Three Tools for Highly Productive Practice
If you did, I think you’d find that your productivity, like so many things in life, probably follows a bell curve.
At one end, you would find a small number of practice sessions that are unproductive. In the middle, you would find a majority that are fairly productive. But out on the far end, you would find a small handful of practice sessions that are insanely productive.
The question is, how can you nudge your curve so that you have more of those super-productive sessions? Here are three ideas, drawn from high-performing coaches and teachers.
1. Keep Score
Games are fueled by a scoreboard — why should practice be any different? University of Virginia women’s soccer coach Steve Swanson (who’s also an assistant on the U.S. Women’s National Team) scores each of his team’s practices on four qualities, rating each on a scale of 1-3:
The most important part: Swanson posts the practice scores in the locker room. In addition, prior to each practice he secretly selects two players to receive what he calls Accountability Scores — basically, how well they achieved the goals of performance, effort, attitude, and communication that day — then delivers those scores to the players when practice is over.
Sometimes players disagree with the scores he gives. Which, as Swanson points out, is not a bad thing. Because it creates the kind of conversation he wants the team to have.
2) Design to Maximize High-Quality Reps
Probably the most high-leverage factor in productive practice is how you plan and structure each activity. The key metric here is the number of high-quality reps being generated.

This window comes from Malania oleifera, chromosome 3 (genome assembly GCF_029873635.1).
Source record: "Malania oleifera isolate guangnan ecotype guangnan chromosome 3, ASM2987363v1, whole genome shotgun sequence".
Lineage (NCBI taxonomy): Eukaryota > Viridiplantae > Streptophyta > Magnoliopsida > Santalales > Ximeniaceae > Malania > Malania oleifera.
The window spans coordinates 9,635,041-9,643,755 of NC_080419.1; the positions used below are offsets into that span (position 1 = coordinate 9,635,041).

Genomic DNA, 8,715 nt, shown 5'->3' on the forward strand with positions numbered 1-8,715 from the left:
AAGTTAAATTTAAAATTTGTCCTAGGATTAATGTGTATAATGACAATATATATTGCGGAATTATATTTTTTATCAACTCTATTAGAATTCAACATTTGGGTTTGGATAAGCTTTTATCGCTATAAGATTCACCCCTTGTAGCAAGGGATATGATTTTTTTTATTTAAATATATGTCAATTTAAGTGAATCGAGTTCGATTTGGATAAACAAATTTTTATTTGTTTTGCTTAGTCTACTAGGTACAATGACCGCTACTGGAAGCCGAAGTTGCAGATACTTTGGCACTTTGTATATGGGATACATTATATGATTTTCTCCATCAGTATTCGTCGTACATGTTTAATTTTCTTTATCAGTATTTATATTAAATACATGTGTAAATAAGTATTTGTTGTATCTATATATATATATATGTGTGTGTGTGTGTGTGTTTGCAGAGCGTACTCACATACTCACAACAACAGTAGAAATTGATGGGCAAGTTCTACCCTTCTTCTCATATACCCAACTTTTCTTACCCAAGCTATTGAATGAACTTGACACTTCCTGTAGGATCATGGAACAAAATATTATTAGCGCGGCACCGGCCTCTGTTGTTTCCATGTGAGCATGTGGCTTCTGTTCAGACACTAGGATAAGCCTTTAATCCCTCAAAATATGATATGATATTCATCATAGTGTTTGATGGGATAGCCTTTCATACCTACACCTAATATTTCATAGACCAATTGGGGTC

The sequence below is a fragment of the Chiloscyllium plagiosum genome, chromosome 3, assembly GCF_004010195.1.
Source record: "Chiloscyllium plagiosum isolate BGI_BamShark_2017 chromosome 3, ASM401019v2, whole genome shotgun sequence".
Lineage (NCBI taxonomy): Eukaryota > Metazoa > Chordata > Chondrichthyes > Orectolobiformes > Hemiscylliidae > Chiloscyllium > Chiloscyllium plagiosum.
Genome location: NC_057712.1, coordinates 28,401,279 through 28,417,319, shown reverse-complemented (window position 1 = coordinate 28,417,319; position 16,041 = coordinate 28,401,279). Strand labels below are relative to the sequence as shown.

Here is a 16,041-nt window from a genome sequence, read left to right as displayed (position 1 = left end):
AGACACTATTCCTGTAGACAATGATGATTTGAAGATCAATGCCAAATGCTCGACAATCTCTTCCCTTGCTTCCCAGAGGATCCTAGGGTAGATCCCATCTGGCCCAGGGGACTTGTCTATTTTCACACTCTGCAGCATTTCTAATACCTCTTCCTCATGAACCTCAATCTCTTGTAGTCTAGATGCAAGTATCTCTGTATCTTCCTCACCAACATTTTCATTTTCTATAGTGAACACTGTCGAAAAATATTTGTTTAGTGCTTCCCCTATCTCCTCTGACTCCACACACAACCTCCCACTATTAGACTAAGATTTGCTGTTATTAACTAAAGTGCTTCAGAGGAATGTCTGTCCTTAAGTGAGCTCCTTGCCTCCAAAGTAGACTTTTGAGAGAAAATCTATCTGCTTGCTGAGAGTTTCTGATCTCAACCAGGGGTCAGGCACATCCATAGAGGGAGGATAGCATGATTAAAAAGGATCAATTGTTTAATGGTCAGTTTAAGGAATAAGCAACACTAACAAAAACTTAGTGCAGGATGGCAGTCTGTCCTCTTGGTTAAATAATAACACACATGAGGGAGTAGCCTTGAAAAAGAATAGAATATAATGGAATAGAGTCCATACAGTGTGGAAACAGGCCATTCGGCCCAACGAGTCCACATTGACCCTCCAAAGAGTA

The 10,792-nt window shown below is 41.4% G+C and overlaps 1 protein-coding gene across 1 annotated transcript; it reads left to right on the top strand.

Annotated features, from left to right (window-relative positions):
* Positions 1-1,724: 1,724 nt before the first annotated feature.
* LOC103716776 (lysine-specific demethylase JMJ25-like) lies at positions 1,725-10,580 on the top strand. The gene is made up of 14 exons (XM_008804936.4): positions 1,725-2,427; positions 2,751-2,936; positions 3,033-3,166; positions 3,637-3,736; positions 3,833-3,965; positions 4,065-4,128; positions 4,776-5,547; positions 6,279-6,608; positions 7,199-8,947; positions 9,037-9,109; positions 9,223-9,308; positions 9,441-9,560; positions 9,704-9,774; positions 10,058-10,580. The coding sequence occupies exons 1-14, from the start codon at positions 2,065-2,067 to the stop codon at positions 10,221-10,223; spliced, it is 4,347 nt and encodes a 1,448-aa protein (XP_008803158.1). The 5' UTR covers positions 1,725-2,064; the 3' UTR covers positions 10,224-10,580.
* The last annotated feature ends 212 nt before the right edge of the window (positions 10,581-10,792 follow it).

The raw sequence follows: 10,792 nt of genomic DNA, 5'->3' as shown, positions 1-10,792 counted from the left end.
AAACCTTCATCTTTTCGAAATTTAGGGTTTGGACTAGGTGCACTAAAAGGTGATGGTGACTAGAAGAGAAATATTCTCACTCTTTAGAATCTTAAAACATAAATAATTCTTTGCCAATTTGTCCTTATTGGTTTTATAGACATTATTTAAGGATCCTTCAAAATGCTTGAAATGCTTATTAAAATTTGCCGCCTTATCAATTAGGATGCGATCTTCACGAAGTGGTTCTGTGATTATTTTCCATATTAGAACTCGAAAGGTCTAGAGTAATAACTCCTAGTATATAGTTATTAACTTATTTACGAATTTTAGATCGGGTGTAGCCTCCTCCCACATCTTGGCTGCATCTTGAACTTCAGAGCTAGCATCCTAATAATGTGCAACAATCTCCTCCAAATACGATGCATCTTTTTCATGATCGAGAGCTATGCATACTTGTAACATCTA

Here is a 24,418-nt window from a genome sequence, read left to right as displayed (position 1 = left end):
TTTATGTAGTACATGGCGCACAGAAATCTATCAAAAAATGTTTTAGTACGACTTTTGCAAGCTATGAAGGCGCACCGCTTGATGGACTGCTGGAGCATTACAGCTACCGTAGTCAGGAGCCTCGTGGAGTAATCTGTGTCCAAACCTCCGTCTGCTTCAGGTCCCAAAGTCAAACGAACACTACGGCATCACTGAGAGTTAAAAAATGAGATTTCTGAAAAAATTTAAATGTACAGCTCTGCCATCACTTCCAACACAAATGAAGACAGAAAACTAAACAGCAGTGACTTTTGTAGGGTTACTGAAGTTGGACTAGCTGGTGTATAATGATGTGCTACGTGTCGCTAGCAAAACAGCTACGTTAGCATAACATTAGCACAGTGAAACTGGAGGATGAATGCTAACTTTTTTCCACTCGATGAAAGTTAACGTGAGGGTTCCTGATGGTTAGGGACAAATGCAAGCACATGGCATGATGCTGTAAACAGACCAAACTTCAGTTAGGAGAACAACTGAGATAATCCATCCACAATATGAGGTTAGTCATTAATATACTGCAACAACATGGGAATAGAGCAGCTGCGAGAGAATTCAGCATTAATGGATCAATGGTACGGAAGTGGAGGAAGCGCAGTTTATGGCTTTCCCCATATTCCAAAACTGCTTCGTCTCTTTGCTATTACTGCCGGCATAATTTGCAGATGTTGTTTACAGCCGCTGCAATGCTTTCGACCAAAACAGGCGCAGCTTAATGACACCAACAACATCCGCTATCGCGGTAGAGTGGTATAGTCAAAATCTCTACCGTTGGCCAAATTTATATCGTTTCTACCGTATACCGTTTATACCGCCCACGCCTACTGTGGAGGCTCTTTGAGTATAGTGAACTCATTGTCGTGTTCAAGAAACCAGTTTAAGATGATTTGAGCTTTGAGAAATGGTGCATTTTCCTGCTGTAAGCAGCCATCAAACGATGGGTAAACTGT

Here’s a good example from Doug Lemov (whose books on building teacher skill are indispensable).
Designing class this way — cold-calling, so that each student generates an answer — the teacher maximizes the number of high-quality reps. If the teacher had selected a student before asking the question, one rep would be generated. By asking the question and then selecting a student, thirty reps are generated. That is, a small change in design leads to a massive increase in productivity.
Good design is revealed through a simple eye test: Are people standing around, waiting for their turn? Or is everyone on point, leaning forward, actively engaged?
3) Build a Practice Culture
The real value of a practice session isn’t determined by what happens in practice, but by the way the group’s leaders value practice. That is, how they talk about it, treat it, and the set of group habits that gives it meaning.
Here’s a vivid example of how an organization builds a culture around practice, from the Seattle Seahawks
Look at how intentionally Pete Carroll establishes the value of practice. That prioritization is upheld by a series of habits — tapping in to start, competing on each rep — that serve as signals that orient everyone to the larger truth: practice is the most important thing we do together, not just because it’s where the games are really won, but also because it’s where our identity is created.
I’d love to hear about any other tools teachers and coaches use to make their sessions better.